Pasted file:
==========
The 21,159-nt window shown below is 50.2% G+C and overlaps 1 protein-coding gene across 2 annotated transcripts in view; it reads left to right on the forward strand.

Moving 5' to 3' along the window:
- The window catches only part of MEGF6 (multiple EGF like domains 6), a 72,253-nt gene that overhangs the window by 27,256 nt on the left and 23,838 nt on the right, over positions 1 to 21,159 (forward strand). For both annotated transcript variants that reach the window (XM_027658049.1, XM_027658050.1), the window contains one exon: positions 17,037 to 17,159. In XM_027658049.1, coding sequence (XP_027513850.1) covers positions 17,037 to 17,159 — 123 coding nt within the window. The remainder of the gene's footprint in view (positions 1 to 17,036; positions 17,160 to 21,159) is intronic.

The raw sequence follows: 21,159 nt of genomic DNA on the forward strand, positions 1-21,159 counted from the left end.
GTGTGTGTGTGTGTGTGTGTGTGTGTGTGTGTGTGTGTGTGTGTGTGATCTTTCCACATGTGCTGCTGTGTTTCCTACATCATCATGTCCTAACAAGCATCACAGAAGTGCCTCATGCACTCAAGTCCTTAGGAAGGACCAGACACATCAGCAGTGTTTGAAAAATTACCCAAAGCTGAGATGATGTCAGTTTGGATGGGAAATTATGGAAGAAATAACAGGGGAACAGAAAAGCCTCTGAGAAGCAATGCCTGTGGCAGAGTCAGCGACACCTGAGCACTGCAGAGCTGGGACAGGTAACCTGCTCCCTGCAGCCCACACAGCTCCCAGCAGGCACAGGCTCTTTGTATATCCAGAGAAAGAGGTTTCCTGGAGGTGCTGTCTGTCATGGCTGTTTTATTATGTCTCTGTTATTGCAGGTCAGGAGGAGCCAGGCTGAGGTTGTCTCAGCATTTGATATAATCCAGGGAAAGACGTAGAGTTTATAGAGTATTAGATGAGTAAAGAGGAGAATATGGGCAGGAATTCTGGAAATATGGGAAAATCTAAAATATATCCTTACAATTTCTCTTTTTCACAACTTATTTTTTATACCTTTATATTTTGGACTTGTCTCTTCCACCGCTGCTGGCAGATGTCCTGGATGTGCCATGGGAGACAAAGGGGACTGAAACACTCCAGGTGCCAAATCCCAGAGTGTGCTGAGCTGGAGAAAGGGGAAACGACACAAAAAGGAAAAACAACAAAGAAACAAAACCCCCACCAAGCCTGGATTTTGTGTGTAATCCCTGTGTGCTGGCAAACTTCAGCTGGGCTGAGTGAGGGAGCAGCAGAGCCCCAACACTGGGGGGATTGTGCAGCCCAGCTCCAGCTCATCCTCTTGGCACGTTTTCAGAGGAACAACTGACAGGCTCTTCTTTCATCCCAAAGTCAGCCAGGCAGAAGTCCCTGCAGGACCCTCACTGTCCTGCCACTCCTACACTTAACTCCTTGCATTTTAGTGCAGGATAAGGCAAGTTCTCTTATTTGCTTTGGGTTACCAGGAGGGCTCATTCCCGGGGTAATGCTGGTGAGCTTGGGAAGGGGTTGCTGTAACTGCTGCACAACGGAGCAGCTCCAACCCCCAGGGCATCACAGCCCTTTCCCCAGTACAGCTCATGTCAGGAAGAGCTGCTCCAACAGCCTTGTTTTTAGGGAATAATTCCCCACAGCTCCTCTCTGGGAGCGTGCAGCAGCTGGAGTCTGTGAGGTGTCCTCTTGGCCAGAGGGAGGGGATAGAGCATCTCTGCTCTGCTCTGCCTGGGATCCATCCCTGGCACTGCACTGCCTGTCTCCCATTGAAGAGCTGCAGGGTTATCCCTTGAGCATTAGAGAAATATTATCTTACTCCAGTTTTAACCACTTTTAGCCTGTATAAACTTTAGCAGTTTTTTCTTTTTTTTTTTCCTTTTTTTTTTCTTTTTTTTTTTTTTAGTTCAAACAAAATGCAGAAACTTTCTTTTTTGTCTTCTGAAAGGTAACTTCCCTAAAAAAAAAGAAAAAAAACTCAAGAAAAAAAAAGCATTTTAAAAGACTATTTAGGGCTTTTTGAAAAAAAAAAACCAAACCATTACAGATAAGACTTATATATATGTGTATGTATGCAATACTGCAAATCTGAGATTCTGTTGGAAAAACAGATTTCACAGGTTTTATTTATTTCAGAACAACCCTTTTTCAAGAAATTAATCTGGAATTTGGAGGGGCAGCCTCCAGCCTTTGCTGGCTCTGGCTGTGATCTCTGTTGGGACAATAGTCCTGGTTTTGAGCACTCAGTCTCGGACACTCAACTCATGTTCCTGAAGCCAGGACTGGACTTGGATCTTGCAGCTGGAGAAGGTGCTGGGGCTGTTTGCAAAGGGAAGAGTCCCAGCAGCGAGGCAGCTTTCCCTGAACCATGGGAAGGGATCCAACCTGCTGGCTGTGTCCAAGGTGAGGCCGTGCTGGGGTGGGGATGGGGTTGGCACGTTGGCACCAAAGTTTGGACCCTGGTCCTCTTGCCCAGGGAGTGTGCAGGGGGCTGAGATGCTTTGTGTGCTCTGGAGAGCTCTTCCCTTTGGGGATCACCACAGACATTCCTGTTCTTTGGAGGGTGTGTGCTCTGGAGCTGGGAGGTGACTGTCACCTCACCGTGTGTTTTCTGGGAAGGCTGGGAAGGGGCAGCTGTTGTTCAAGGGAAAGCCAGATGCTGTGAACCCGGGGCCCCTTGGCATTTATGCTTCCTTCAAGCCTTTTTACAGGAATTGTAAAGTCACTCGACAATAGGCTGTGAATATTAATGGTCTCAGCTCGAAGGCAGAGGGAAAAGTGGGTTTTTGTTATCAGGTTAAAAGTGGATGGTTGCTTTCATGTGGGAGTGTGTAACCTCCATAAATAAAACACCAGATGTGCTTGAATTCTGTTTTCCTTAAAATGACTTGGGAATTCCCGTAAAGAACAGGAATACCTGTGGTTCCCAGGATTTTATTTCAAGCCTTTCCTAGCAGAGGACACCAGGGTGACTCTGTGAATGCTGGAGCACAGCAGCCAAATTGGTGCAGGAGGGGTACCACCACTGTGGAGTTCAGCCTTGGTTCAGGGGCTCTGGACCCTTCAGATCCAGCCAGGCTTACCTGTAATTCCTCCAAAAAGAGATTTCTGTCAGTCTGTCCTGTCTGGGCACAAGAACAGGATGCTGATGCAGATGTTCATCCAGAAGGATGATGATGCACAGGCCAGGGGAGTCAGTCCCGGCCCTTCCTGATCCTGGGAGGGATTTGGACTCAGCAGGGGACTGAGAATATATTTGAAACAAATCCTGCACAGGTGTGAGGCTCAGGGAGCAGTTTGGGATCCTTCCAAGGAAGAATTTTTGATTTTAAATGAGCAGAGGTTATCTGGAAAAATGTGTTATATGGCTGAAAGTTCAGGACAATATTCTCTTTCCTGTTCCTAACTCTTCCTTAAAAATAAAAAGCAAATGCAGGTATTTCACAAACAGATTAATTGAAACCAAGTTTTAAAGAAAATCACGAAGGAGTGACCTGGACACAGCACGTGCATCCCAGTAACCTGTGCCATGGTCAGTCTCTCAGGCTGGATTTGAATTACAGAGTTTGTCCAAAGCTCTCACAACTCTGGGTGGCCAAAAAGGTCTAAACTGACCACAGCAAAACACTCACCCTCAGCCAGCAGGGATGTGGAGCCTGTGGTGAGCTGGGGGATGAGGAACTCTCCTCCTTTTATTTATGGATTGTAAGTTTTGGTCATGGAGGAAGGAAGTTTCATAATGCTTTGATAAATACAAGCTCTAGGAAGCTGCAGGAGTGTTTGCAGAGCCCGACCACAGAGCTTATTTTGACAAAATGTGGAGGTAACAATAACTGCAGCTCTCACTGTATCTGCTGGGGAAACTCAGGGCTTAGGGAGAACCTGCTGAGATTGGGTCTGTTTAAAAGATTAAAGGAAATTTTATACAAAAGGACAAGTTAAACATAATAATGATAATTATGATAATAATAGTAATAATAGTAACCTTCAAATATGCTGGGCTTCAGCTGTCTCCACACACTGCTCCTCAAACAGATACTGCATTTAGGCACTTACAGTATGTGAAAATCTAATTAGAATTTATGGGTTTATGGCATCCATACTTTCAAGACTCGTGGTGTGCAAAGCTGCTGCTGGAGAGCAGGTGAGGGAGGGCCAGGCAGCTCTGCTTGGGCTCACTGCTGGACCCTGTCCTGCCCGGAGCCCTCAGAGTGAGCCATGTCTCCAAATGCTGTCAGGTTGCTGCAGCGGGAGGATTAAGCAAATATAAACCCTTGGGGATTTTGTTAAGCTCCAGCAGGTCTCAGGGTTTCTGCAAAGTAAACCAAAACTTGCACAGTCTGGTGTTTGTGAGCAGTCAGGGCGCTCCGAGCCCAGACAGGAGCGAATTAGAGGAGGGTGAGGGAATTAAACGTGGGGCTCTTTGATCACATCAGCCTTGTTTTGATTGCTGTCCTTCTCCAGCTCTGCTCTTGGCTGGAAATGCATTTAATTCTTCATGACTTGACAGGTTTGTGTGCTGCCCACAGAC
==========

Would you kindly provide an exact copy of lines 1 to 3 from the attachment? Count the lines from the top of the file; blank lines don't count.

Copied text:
The 21,159-nt window shown below is 50.2% G+C and overlaps 1 protein-coding gene across 2 annotated transcripts in view; it reads left to right on the forward strand.

Moving 5' to 3' along the window:
- The window catches only part of MEGF6 (multiple EGF like domains 6), a 72,253-nt gene that overhangs the window by 27,256 nt on the left and 23,838 nt on the right, over positions 1 to 21,159 (forward strand). For both annotated transcript variants that reach the window (XM_027658049.1, XM_027658050.1), the window contains one exon: positions 17,037 to 17,159. In XM_027658049.1, coding sequence (XP_027513850.1) covers positions 17,037 to 17,159 — 123 coding nt within the window. The remainder of the gene's footprint in view (positions 1 to 17,036; positions 17,160 to 21,159) is intronic.